Inflation is not a one-way street to recession. So long as consumers, organizations and governments are receiving income, rising prices are a backdrop to life – not a brick wall.
That reality is now functioning in the stock market. The proof is in the positive reaction to the latest GDP report, showing a second quarterly drop. Gone is last quarter’s angst about two quarters signaling a recession. Excellent examples of the positive side exist in the components of the GDP. For example, in exports…
Exports show the benefit from inflation
U.S. exports are included in U.S. GDP because the goods and services are U.S. produced. (And that’s why imports are not.)
Following the early 2020 shutdown, there was a large export rebound through early 2021. Since then, exports growth has run steadily at a year-over-year 20% rate. However, BEA (U.S. Bureau of Economic Analysis), responsible for the GDP, virtually excludes any actual data analysis and even a basic data presentation. Look in the full July 28 report, and the only unadjusted, “current dollar” GDP data is in the last table, “Appendix Table B,” on the next to last line under “Addenda.” Fortunately, the Federal Reserve Bank of St Louis offers all the raw (actual, nominal) data through its FRED data system.
Instead, BEA focuses on seasonally-adjusted, annualized quarterly amounts that they then inflation-adjust. Percentage changes for these amounts are then annualized. All of this may seem academically proper for comparing quarterly numbers in normal times. However, abnormality has been the state of affairs for the past six quarters. To show how silly their adjustments can become, the dramatic drop in exports in 2nd quarter 2020 as everything shut down was made worse by BEA’s seasonal adjustment because 2nd quarters are normally good export periods. Moreover, the price drops during the quarter improved the exports decline (inflation-adjustment in reverse).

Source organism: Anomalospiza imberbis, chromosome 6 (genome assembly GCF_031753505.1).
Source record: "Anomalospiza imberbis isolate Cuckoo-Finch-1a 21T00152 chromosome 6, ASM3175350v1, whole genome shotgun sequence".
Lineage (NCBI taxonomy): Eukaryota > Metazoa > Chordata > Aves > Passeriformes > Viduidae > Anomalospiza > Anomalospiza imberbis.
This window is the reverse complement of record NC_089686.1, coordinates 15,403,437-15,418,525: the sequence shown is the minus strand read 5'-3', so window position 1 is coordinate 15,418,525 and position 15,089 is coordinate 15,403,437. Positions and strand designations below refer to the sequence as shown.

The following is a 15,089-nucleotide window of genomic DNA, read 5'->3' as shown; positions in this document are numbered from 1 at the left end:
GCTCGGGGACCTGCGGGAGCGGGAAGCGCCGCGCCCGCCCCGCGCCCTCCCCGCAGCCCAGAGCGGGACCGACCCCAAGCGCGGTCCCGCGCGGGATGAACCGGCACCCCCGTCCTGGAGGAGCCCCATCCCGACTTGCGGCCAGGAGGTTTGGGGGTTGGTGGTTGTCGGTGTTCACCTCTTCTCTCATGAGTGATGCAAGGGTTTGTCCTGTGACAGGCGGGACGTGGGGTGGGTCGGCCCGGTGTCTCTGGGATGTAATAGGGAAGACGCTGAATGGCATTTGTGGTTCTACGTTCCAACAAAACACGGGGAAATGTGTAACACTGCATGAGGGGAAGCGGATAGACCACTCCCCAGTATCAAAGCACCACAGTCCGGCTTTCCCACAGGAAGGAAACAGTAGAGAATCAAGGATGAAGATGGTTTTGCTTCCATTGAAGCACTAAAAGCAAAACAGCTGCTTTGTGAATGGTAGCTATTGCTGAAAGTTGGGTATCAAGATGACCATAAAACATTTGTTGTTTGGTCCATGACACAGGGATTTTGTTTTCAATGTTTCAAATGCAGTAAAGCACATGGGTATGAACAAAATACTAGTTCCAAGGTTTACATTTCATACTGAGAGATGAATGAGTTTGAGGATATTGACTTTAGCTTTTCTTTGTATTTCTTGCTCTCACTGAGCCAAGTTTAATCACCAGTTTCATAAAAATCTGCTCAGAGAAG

So, let’s see what actually happened to the “current dollar,” unadjusted exports in the 2nd quarter of 2022:
Quarter exports: $746 B
One quarter change from 1st quarter 2022 = $ +77 B +11.6% (BEA’s seasonally-adjusted, inflation-adjusted change = +4.2%)
One year change from 2nd quarter 2021 = $ +131 B +21.3% (BEA’s adjusted change = +6.8%)
Why the large differences?
The primary reason is the large price rises in exports. So, why do exports need to be reduced by the price gains? Good question.
The argument for reducing U.S. consumer sales is to see what “real” growth is. Think of the adjustment as a conversion from dollar sales to unit sales – like an auto manufacturer would do. The reasoning is that if consumers spending rises by 5%, but prices rise by 4%, consumers are only increasing the items they buy by about 1%.
Okay, that’s fine for U.S. consumers. But what about non-U.S. buyers of U.S. exports. Should we really reduce by price increases? After all, if U.S. businesses are able to charge a higher price, isn’t that a good thing – a real increase in the valuation of goods by foreign buyers?
That thought process brings us to a larger question…
When prices move abnormally, how should price adjustments be calculated?
Think about vehicle sales and chip shortages. We know that the recent price increases reflected normal demand meeting reduced supply. But, then, that means price decreases are coming when supply returns. So, why decrease sales now and increase them later simply because of a supply hiccup?
No data to make such a normalized adjustment? Yes, you’ve hit it. We live in a time of trusting only objective digital data. No subjective analog rationale allowed. So, artificial non-intelligence churns out dumb results that get reported and taken as gospel. Worse, we are confronted with serious-sounding, simplistic rules (no thinking needed). A good example is that two-negative-quarter GDP recession signal.
The bottom line: So, what’s to be done?
Unfortunately, it means we need to do the heavy lifting. Either that or hunt for others who are doing the work. It’s a difficult time for investors to find sound information and thorough analysis. Small wonder that so many rely on index funds.